Management

Autodesk Announces Subscription-Only Access for Standalone Desktop Software

4 Feb, 2015 By: Nancy Spurling Johnson

Beginning in February 2016, customers who own perpetual licenses without a Maintenance Subscription will have to move to a subscription plan the next time they upgrade.


Autodesk announced this morning that beginning February 1, 2016, commercial seats of its standalone desktop software products will be available by subscription only.

Customers who own perpetual licenses of the affected products without a Maintenance Subscription will have to move to a subscription plan the next time they upgrade. Andrew Anagnost, senior vice-president, Industry Strategy & Marketing at Autodesk, says those customers can continue using their desktop standalone products as-is as long as they wish. “This won’t affect them until they need to upgrade.”

A minimum of approximately 3 million users per year are active on standalone products, Anagnost states. The ”vast majority” of Autodesk’s current customer base owns a software suite as opposed to standalone products, he explains, and therefore won’t be affected by this change. New perpetual licenses for Autodesk Design & Creation Suites will continue to be offered beyond February 1, 2016; any transition to a subscription only–based offering for suites after that time will be communicated well in advance, Autodesk reports.

Maintenance Subscription customers won’t see any change as long as their subscriptions remain active, and the company will continue to offer Cloud Services Subscriptions.

Autodesk reports that it will discontinue the sale of new perpetual licenses generally in all countries for most standalone desktop software products. That includes but is not limited to the following products:

  • 3ds Max
  • AutoCAD and AutoCAD LT
  • AutoCAD for Mac and AutoCAD LT for Mac
  • AutoCAD Architecture
  • AutoCAD Electrical
  • AutoCAD Mechanical
  • InfraWorks
  • Inventor, Inventor Professional, and Inventor LT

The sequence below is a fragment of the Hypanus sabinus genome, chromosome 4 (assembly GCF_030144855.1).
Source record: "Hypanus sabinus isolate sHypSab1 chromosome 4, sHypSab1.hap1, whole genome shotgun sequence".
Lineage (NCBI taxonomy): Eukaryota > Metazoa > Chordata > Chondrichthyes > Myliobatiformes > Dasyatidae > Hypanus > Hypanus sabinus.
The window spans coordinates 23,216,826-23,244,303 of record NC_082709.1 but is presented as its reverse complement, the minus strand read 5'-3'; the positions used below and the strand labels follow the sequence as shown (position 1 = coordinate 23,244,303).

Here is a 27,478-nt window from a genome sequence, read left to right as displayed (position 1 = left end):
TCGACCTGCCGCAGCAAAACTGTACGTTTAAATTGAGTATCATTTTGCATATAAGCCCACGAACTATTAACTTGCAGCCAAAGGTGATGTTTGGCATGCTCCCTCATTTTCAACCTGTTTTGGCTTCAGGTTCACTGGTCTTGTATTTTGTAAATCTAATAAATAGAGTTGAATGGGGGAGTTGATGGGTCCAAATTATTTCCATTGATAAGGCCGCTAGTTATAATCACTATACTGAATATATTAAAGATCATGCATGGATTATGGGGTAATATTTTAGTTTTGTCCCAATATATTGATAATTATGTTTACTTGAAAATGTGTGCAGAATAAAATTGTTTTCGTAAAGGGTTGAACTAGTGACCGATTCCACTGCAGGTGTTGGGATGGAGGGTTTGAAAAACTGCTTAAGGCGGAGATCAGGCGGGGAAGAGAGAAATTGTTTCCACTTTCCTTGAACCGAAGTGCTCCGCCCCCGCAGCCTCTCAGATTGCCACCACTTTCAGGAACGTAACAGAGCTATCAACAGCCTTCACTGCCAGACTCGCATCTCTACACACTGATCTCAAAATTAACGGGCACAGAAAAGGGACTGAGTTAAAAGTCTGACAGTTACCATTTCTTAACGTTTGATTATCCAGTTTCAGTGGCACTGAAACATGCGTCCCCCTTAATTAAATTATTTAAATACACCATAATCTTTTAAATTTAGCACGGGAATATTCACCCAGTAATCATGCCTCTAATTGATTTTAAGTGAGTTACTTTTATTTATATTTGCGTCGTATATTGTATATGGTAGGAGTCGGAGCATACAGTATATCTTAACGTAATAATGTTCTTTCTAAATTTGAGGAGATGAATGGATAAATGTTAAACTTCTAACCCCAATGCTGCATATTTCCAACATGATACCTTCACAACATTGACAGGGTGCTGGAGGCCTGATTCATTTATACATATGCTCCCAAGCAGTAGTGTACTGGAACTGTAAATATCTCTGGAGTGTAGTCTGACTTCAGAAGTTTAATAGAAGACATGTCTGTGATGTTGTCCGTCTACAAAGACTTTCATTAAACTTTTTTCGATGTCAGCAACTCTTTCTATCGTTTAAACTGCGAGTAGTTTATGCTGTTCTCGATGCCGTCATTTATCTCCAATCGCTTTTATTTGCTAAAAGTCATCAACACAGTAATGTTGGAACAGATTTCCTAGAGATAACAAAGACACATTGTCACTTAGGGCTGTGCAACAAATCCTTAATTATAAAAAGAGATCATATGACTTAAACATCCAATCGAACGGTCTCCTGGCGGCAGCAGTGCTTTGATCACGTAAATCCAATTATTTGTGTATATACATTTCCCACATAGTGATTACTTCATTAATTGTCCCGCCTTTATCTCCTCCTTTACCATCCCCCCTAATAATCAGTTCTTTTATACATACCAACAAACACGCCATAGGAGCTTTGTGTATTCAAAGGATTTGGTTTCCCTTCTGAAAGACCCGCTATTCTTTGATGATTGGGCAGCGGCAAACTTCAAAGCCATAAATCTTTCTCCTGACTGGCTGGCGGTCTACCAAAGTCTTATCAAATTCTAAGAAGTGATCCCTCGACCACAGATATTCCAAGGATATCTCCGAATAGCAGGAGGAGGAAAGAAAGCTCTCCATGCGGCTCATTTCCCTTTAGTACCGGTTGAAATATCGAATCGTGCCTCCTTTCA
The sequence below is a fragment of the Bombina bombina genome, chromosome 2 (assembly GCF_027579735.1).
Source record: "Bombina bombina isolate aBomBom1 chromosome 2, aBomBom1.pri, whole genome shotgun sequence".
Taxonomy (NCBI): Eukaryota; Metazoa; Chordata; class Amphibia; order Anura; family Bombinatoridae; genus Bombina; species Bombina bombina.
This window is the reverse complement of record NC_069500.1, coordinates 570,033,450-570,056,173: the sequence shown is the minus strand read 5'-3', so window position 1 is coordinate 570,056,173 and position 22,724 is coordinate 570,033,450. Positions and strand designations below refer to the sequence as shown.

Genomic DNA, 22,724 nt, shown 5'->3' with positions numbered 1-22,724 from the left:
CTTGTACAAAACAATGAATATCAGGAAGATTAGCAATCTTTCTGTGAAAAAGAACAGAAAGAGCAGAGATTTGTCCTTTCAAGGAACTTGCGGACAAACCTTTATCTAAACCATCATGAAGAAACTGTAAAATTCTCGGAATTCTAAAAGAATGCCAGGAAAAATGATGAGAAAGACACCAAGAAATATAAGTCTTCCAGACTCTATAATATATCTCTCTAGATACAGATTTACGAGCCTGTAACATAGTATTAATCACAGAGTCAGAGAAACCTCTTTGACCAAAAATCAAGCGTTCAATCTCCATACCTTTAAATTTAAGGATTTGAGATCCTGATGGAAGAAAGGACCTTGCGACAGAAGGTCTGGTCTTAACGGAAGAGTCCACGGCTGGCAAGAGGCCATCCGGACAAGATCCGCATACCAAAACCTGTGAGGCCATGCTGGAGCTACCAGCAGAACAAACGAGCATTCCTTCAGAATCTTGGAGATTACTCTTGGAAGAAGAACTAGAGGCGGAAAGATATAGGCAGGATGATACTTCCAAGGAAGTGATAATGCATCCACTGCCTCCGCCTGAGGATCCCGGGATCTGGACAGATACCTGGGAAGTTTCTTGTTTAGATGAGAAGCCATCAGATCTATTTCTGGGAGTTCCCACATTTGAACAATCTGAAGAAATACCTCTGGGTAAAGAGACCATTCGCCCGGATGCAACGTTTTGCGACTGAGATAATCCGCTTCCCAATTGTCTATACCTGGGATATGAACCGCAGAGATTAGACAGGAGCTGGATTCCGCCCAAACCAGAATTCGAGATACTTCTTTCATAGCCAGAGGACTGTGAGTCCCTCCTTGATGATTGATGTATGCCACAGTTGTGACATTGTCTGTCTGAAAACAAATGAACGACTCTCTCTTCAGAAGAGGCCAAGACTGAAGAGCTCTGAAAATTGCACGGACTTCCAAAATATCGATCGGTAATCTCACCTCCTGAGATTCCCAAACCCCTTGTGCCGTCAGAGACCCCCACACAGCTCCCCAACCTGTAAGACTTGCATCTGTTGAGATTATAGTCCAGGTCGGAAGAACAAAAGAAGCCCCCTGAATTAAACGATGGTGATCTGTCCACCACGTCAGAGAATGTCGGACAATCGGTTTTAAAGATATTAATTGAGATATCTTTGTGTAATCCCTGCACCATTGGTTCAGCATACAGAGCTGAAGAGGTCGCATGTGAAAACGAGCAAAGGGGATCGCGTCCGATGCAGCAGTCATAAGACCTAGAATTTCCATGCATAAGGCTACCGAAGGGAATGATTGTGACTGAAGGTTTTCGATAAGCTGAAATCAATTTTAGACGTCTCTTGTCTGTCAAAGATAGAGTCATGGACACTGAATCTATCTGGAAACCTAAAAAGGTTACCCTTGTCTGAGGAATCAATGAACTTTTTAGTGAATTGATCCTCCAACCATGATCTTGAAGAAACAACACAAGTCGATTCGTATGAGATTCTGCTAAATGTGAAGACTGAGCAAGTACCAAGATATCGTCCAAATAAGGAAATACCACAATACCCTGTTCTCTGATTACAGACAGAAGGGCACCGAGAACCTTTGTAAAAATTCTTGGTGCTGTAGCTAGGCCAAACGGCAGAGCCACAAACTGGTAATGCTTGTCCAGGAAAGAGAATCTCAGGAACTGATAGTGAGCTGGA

• Maya and Maya LT
  • MotionBuilder
  • Mudbox
  • Navisworks Simulate and Navisworks Manage
  • Revit Architecture, Revit MEP, Revit Structure, and Revit LT

Further details of the subscription transition and how it will affect customers are outlined in two online FAQs: Perpetual Licensing Changes and Autodesk Standalone Perpetual License Discontinuation Public FAQ (PDF).

Why the Change?

Desktop Subscription gives access to Autodesk software — the same full version as with a perpetual license. It includes Basic Support, access to the latest software and product enhancements, and in some cases, access to select cloud services.  The software delivered through Desktop Subscription as well as associated user data continue to be stored on a local machine, and any use of Autodesk cloud services is optional.

Anagnost says the move to subscription-only access for standalone desktop software is a response to changes in the way customers are designing — that is, changing means of production, changing modes of consumption, and changing notions of what a product is. All the while, designers are growing increasingly reliant on cloud, mobile, and social-networking technologies to support their workflows.

These new environments require new software tools and platforms to support them, Anagnost states. “Software companies that are going to be there in the future — that partner with customers, help them meet challenges — will be cloud software providers, which means subscription service.”

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Comments

Re: Autodesk Announces Subscription-Only Access for St...
by: oceng
on:
February 11, 2015 - 4:33pm
Well, lets take a consumer look at those costs supplied by Autodesk: pay $5040 and have nothing after 3 years, or pay $5830 and have software that you can still use forever? Gee, $790 sure seems like a real deal to me. I will buy perpetual licenses for all my Autodesk software this year and never give Autodesk another cent.
 
Re: Autodesk Announces Subscription-Only Access for St...
by: David Lark
on:
March 12, 2015 - 2:59pm
This is exactly what I'd expect from Autode$k. There are alternatives, and some are even free.
 
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